Bad news: Croatia appropriates Marco Polo. Good news: he might have not even been to China.
Finally, another bizarre symbolic conflict over historical figures. After having devoted a great deal of my time examining the Greco-Macedonian conflict over the narratives of ancient Macedonian origin, and the copyrights to the legacy of Alexander the Great [MA thesis, conference paper, numerous research and press articles and book out of print this week], I was very excited to find out that Italy and Croatia had a similar tug of war of their own. The stake is the right to claim another globally renowned historical figure: the traveler Marco Polo. As journalists from the Telegraph have written back in April, the roots of this contest lie in historical uncertainties and alternative explanations of the past [and arguably, a lot of mythologization]:
And for the story to be even more appealing to me, the conflict had escalated – well, in China. It was not Croatian myth-makers and B class historians, but former president Stipe Mesic who had the main role. In the city of Yangzhou, where Polo allegedly served under Kublai Khan, it was Mesic [and no Italian officials] who opened a memorial hall devoted to Marco Polo, whom he described as a “world explorer, born in Croatia, who opened up China to Europe”. A highly emotional rant in Corriere della Serra followed soon, blaming not only Croats for “kidnapping” Marco Polo, but Italian authorities for allowing that in the first place and the Chinese for their mistake. And the day was saved by Chinese media, who, elaborated that Mesic was only “attending” the event and was not really there as an official representative of Croatia [I could not find the news on Xinhua though, but this page has cross-published it]. The reaction was picked up by the Shanghaiist, which sided with the Italians and went on to question the responsibility of the Yangzhou officials for the mess.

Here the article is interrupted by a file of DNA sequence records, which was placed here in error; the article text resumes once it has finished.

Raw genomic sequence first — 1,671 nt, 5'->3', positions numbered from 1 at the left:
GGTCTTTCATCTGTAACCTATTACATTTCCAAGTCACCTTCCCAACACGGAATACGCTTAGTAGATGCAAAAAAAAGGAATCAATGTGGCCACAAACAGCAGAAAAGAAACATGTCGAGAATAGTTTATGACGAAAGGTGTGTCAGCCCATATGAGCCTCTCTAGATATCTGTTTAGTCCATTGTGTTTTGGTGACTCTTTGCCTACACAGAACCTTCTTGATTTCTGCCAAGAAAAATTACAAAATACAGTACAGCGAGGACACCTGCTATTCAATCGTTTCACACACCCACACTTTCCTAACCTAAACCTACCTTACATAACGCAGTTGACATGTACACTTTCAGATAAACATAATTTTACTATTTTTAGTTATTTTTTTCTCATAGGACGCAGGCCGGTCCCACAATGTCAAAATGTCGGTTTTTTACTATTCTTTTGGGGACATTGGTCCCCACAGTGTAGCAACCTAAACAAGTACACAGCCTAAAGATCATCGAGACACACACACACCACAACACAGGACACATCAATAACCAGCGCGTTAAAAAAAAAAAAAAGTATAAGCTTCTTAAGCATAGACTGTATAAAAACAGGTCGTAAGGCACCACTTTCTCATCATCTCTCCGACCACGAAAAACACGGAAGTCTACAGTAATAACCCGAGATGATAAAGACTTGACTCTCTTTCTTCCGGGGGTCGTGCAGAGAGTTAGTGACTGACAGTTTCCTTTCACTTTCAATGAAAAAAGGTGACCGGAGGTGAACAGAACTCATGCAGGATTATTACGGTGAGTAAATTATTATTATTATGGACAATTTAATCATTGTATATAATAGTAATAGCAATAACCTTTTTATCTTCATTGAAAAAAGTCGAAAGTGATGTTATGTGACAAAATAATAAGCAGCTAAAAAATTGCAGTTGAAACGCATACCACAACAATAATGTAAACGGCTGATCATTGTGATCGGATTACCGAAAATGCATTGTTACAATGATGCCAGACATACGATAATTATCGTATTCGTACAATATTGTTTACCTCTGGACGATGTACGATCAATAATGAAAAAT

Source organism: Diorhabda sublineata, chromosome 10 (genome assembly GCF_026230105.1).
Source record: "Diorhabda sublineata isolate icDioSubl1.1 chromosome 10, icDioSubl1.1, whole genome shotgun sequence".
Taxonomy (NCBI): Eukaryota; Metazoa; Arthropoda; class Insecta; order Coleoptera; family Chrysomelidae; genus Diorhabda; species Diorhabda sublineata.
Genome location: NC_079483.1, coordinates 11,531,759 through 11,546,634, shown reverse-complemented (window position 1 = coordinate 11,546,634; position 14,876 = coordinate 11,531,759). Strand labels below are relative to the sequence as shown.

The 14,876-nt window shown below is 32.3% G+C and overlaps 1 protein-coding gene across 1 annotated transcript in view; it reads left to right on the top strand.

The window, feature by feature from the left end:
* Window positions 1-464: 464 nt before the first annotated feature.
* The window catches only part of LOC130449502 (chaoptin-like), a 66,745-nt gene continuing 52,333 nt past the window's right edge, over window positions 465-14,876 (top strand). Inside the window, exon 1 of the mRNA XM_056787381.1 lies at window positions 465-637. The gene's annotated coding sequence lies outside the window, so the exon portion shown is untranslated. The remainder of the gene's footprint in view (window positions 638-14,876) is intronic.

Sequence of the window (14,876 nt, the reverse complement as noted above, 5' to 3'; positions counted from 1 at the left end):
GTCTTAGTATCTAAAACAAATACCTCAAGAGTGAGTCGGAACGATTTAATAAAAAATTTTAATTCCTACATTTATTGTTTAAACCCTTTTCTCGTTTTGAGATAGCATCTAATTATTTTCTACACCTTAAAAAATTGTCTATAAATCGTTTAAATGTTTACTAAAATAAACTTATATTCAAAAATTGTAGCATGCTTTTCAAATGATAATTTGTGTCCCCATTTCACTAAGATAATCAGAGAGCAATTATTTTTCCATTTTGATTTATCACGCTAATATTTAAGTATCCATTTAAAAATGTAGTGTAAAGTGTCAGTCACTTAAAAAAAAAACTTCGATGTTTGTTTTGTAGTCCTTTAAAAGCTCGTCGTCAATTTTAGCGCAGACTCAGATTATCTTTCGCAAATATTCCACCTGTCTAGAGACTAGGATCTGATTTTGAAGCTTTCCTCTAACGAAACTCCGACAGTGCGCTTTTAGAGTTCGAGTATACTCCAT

This small-scale feud between the two Adriatic countries is not to be compared with the full-fledged cold war between Greece and Macedonia. However, it exhibits some of the basic features of how the world looks through nationalist lenses. Due to an obvious lack of critically examining the past, nationalists always tend to project the world of today in the past. For the matter of fact, Marco Polo was no Croat or Italian, for no concepts of Croat or Italian nation existed back in the thirteenth century. Marco Polo was a Venetian merchant, who might have originated from the Dalmatian coast. While the author of the Corierre della Serra makes a valid point that “[t]o claim that Marco Polo, or indeed any other resident of Curzola at that time, was Croatian simply because the island is in Croatia today, is to stretch history perilously far,” he fails to take in account that to claim that Marco Polo or any other resident even of Venice at time was Italian is also stretching history too far [reminder: centuries of disunity [and wars] between various polities on the territory that is Italy today, foreign rule and long walk to the emergence of the Italian state, as well as a process of nationalization and homogenization of the country that can still not erase the cultural and economic differences between the North and the South]. Marco Polo was no Italian or Croat, just as Alexander the Great was not Greek nor Macedonian in the sense contemporary Greeks and Macedonians are. Italians, Croats, Greeks or Macedonians of today, and their self-definition as such, are the result of the hard work of man-made institutions that emerged in the last 200 years, long after the contested historical figures were gone.